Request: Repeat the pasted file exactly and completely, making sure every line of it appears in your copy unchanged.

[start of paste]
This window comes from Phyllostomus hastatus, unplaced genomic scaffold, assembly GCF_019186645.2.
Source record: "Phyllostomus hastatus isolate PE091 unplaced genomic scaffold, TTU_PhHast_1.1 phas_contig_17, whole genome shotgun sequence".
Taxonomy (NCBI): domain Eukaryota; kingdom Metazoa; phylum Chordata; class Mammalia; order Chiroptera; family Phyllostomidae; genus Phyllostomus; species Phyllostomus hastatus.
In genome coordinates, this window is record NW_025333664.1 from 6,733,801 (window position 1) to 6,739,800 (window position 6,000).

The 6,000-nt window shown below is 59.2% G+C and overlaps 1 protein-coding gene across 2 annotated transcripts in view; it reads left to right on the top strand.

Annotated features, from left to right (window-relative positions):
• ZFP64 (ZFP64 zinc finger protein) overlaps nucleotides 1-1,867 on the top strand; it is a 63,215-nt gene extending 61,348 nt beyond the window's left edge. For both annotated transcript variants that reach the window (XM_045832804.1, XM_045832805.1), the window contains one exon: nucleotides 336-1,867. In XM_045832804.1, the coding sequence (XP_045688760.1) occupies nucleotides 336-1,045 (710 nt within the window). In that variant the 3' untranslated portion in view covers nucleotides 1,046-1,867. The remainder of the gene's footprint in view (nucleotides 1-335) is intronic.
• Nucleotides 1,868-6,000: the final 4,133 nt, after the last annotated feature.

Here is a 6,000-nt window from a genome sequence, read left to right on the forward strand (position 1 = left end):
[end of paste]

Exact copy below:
This window comes from Phyllostomus hastatus, unplaced genomic scaffold, assembly GCF_019186645.2.
Source record: "Phyllostomus hastatus isolate PE091 unplaced genomic scaffold, TTU_PhHast_1.1 phas_contig_17, whole genome shotgun sequence".
Taxonomy (NCBI): domain Eukaryota; kingdom Metazoa; phylum Chordata; class Mammalia; order Chiroptera; family Phyllostomidae; genus Phyllostomus; species Phyllostomus hastatus.
In genome coordinates, this window is record NW_025333664.1 from 6,733,801 (window position 1) to 6,739,800 (window position 6,000).

The 6,000-nt window shown below is 59.2% G+C and overlaps 1 protein-coding gene across 2 annotated transcripts in view; it reads left to right on the top strand.

Annotated features, from left to right (window-relative positions):
• ZFP64 (ZFP64 zinc finger protein) overlaps nucleotides 1-1,867 on the top strand; it is a 63,215-nt gene extending 61,348 nt beyond the window's left edge. For both annotated transcript variants that reach the window (XM_045832804.1, XM_045832805.1), the window contains one exon: nucleotides 336-1,867. In XM_045832804.1, the coding sequence (XP_045688760.1) occupies nucleotides 336-1,045 (710 nt within the window). In that variant the 3' untranslated portion in view covers nucleotides 1,046-1,867. The remainder of the gene's footprint in view (nucleotides 1-335) is intronic.
• Nucleotides 1,868-6,000: the final 4,133 nt, after the last annotated feature.

Here is a 6,000-nt window from a genome sequence, read left to right on the forward strand (position 1 = left end):